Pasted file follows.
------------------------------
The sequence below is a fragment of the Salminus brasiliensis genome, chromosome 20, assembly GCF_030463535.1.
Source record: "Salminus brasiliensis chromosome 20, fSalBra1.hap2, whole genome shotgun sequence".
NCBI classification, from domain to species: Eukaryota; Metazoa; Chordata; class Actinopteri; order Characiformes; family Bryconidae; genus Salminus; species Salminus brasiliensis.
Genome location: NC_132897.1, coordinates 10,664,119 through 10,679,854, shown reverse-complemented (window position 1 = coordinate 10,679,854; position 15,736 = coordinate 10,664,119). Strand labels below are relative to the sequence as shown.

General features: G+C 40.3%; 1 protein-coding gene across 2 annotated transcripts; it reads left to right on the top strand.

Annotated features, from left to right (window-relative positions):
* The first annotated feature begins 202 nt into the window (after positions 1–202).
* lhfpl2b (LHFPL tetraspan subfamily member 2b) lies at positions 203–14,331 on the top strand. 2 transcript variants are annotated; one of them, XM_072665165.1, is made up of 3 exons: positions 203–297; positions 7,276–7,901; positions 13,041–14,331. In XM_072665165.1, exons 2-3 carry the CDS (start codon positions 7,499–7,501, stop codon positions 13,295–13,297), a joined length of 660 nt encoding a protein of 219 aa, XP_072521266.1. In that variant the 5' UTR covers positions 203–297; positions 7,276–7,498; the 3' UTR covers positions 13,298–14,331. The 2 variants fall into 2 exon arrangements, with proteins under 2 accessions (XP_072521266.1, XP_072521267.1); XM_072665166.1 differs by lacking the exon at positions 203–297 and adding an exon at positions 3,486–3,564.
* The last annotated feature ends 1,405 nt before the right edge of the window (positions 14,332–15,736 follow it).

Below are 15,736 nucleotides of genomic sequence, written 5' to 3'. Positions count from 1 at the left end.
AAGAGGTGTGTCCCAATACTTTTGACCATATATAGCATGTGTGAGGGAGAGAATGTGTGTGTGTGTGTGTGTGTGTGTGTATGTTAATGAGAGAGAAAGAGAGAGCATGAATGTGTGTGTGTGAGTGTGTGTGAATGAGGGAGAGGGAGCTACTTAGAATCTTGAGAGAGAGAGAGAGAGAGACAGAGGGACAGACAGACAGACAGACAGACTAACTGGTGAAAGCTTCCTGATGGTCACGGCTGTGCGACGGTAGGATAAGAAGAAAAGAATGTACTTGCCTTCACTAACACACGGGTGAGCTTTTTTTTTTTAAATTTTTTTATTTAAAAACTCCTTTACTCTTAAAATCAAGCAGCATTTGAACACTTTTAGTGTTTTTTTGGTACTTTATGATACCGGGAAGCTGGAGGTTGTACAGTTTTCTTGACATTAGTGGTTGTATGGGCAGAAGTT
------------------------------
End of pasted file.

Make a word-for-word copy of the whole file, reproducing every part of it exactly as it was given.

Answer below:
The sequence below is a fragment of the Salminus brasiliensis genome, chromosome 20, assembly GCF_030463535.1.
Source record: "Salminus brasiliensis chromosome 20, fSalBra1.hap2, whole genome shotgun sequence".
NCBI classification, from domain to species: Eukaryota; Metazoa; Chordata; class Actinopteri; order Characiformes; family Bryconidae; genus Salminus; species Salminus brasiliensis.
Genome location: NC_132897.1, coordinates 10,664,119 through 10,679,854, shown reverse-complemented (window position 1 = coordinate 10,679,854; position 15,736 = coordinate 10,664,119). Strand labels below are relative to the sequence as shown.

General features: G+C 40.3%; 1 protein-coding gene across 2 annotated transcripts; it reads left to right on the top strand.

Annotated features, from left to right (window-relative positions):
* The first annotated feature begins 202 nt into the window (after positions 1–202).
* lhfpl2b (LHFPL tetraspan subfamily member 2b) lies at positions 203–14,331 on the top strand. 2 transcript variants are annotated; one of them, XM_072665165.1, is made up of 3 exons: positions 203–297; positions 7,276–7,901; positions 13,041–14,331. In XM_072665165.1, exons 2-3 carry the CDS (start codon positions 7,499–7,501, stop codon positions 13,295–13,297), a joined length of 660 nt encoding a protein of 219 aa, XP_072521266.1. In that variant the 5' UTR covers positions 203–297; positions 7,276–7,498; the 3' UTR covers positions 13,298–14,331. The 2 variants fall into 2 exon arrangements, with proteins under 2 accessions (XP_072521266.1, XP_072521267.1); XM_072665166.1 differs by lacking the exon at positions 203–297 and adding an exon at positions 3,486–3,564.
* The last annotated feature ends 1,405 nt before the right edge of the window (positions 14,332–15,736 follow it).

Below are 15,736 nucleotides of genomic sequence, written 5' to 3'. Positions count from 1 at the left end.
AAGAGGTGTGTCCCAATACTTTTGACCATATATAGCATGTGTGAGGGAGAGAATGTGTGTGTGTGTGTGTGTGTGTGTGTATGTTAATGAGAGAGAAAGAGAGAGCATGAATGTGTGTGTGTGAGTGTGTGTGAATGAGGGAGAGGGAGCTACTTAGAATCTTGAGAGAGAGAGAGAGAGAGACAGAGGGACAGACAGACAGACAGACAGACTAACTGGTGAAAGCTTCCTGATGGTCACGGCTGTGCGACGGTAGGATAAGAAGAAAAGAATGTACTTGCCTTCACTAACACACGGGTGAGCTTTTTTTTTTTAAATTTTTTTATTTAAAAACTCCTTTACTCTTAAAATCAAGCAGCATTTGAACACTTTTAGTGTTTTTTTGGTACTTTATGATACCGGGAAGCTGGAGGTTGTACAGTTTTCTTGACATTAGTGGTTGTATGGGCAGAAGTT